Ravell Call, Deseret News
SALT LAKE CITY — They say a picture's worth a thousand words.
To some Utah children, a picture could be the difference between life with a loving family or the potential of a childhood spent in foster care.
A portrait exhibit that opened Wednesday at the Utah state Capitol offers a glimpse into the lives of 51 children in foster care who are seeking adoptive families.
The Utah Heart Gallery also attempts to dispel misconceptions about children in state custody and to open people's eyes and hearts to the possibility of fostering and adopting these children.
The event, now in its sixth year, has proven to be highly successful. At least half of the children featured have been adopted, said Brent Platt, director of the Utah Division of Child and Family Services. This past year, 68 percent of the children who participated have permanent homes.
"It can be the difference between getting a family and not getting a family," said Kathy Searle, director of programs for the Utah Adoption Exchange. The gallery, which will travel throughout the state, is posted on the Utah Adoption Exchange website www.utdcfsadopt.org.
The portraits have proven to be an effective means of stirring interest in adoption. "Probably the biggest difference it makes is we're recruiting with an exceptional photograph instead of something that could be compared to a driver license photo," Searle said.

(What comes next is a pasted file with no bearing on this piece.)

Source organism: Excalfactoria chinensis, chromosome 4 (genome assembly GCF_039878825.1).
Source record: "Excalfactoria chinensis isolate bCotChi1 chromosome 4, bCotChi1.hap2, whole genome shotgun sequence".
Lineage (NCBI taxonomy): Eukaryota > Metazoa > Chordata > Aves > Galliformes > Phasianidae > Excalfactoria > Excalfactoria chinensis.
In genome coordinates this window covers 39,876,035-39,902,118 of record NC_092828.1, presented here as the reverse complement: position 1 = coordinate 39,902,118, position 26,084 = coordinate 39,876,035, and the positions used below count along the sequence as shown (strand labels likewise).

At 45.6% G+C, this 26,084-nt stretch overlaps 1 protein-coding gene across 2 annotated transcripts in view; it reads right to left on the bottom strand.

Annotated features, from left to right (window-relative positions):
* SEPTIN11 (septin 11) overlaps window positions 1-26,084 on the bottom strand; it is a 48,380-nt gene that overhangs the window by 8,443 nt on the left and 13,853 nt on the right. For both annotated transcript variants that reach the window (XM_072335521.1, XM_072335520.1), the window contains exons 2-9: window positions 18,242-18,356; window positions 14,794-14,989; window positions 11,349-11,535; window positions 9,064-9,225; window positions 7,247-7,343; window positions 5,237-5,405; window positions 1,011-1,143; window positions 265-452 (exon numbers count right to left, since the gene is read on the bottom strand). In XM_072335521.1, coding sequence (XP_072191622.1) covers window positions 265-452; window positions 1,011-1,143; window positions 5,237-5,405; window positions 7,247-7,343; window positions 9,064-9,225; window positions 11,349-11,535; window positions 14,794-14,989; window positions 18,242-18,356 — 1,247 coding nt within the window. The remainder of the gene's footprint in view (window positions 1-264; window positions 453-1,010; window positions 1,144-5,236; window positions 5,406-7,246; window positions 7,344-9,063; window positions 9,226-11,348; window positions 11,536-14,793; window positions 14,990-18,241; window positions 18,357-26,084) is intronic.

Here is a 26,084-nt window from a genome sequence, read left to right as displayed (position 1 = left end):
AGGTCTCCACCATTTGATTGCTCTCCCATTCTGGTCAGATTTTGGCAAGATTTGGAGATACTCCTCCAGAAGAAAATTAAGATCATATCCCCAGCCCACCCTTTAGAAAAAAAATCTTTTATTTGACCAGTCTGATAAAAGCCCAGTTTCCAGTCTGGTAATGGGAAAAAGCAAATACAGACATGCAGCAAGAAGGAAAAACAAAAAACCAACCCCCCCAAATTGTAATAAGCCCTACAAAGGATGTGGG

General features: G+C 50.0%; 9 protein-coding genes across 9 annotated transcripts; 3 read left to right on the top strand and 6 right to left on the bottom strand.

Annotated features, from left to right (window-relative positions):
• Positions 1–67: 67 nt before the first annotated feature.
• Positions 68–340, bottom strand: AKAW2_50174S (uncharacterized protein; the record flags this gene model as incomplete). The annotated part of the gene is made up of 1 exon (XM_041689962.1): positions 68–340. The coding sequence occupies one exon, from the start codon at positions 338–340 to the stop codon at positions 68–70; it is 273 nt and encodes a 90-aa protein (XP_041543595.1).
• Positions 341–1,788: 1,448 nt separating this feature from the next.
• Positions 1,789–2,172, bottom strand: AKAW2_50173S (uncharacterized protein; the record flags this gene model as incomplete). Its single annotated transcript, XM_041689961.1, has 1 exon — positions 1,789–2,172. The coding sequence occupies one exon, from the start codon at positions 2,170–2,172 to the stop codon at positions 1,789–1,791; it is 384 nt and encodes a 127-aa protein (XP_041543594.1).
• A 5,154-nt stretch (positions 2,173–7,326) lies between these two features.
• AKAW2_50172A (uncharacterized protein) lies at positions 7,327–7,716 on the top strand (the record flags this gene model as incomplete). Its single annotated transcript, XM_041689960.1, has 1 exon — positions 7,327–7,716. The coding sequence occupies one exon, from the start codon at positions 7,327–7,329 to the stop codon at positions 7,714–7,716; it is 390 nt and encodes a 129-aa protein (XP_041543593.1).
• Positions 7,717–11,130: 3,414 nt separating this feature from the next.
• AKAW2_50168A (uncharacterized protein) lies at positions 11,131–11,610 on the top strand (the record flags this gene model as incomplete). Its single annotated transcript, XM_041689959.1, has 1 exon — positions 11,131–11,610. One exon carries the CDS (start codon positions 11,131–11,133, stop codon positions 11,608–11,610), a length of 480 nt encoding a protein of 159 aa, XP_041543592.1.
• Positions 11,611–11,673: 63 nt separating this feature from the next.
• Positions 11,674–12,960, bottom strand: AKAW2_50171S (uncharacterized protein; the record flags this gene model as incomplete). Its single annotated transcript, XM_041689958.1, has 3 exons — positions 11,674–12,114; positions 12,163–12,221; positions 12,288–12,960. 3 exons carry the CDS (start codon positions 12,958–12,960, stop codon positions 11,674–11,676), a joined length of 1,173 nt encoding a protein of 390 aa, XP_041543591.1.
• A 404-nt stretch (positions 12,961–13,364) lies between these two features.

Adilfa Ford of Don Polo Photography said she got involved with Heart Gallery by responding to an e-mail seeking professional photographers to take portraits of children in foster care seeking adoption. She has participated every year since. She also helped recruit other professional photographers to take part. Thirty-five donated their talents to this year's gallery.
One year, Ford photographed two brothers who were adopted into the same family. She later had the opportunity to take a portrait of them with their new family. "They had totally changed. It was like day and night. It makes me feel good. Maybe I had a little to do with that," Ford said.
As much as the event can help children find adoptive homes, it also has a lasting impact on the photographers who take part.
"Some days you do a portrait session and there's no consequence. Sometimes they mark you for a long time. You can't get that little face or something they say out of your mind," she said.
Miyo Strong of Busath Photography has participated in the gallery for three years. Some children in foster care struggle with self-esteem issues. The gallery is a "fun way to feed positive energy into these kids," she said.
"For a lot of these kids, it makes them feel like a rock star. It's one-on-one attention. It's connecting with them in a special way."
The added bonus is spreading awareness about children in state custody who await adoption, said Mike Hamblin, director of foster adoptive family recruitment for the Utah Foster Care foundation.
"These are kids who really need a home. These are kids who need a family. The idea is to open people's eyes who these kids are. These are real kids who have the same hopes and dreams that any other child in our community has."
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